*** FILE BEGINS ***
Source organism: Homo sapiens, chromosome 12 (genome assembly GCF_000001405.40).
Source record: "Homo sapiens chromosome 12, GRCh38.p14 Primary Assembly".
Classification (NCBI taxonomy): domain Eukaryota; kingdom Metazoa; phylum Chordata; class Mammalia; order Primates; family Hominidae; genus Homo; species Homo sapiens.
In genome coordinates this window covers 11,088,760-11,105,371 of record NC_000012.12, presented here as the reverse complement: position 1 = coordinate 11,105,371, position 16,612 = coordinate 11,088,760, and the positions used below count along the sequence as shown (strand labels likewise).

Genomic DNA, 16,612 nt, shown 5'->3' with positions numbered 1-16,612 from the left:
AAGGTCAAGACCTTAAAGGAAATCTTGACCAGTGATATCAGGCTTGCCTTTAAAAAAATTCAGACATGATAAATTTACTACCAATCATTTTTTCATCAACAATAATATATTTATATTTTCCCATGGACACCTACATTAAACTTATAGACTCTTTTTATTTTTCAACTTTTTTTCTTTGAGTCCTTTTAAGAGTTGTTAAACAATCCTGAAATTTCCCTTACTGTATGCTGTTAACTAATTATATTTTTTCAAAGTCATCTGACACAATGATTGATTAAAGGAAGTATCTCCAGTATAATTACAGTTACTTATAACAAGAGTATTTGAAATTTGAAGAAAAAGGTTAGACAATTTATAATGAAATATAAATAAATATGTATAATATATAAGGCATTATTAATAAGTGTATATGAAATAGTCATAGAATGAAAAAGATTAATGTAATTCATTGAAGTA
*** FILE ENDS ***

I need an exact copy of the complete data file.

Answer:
Source organism: Homo sapiens, chromosome 12 (genome assembly GCF_000001405.40).
Source record: "Homo sapiens chromosome 12, GRCh38.p14 Primary Assembly".
Classification (NCBI taxonomy): domain Eukaryota; kingdom Metazoa; phylum Chordata; class Mammalia; order Primates; family Hominidae; genus Homo; species Homo sapiens.
In genome coordinates this window covers 11,088,760-11,105,371 of record NC_000012.12, presented here as the reverse complement: position 1 = coordinate 11,105,371, position 16,612 = coordinate 11,088,760, and the positions used below count along the sequence as shown (strand labels likewise).

Genomic DNA, 16,612 nt, shown 5'->3' with positions numbered 1-16,612 from the left:
AAGGTCAAGACCTTAAAGGAAATCTTGACCAGTGATATCAGGCTTGCCTTTAAAAAAATTCAGACATGATAAATTTACTACCAATCATTTTTTCATCAACAATAATATATTTATATTTTCCCATGGACACCTACATTAAACTTATAGACTCTTTTTATTTTTCAACTTTTTTTCTTTGAGTCCTTTTAAGAGTTGTTAAACAATCCTGAAATTTCCCTTACTGTATGCTGTTAACTAATTATATTTTTTCAAAGTCATCTGACACAATGATTGATTAAAGGAAGTATCTCCAGTATAATTACAGTTACTTATAACAAGAGTATTTGAAATTTGAAGAAAAAGGTTAGACAATTTATAATGAAATATAAATAAATATGTATAATATATAAGGCATTATTAATAAGTGTATATGAAATAGTCATAGAATGAAAAAGATTAATGTAATTCATTGAAGTA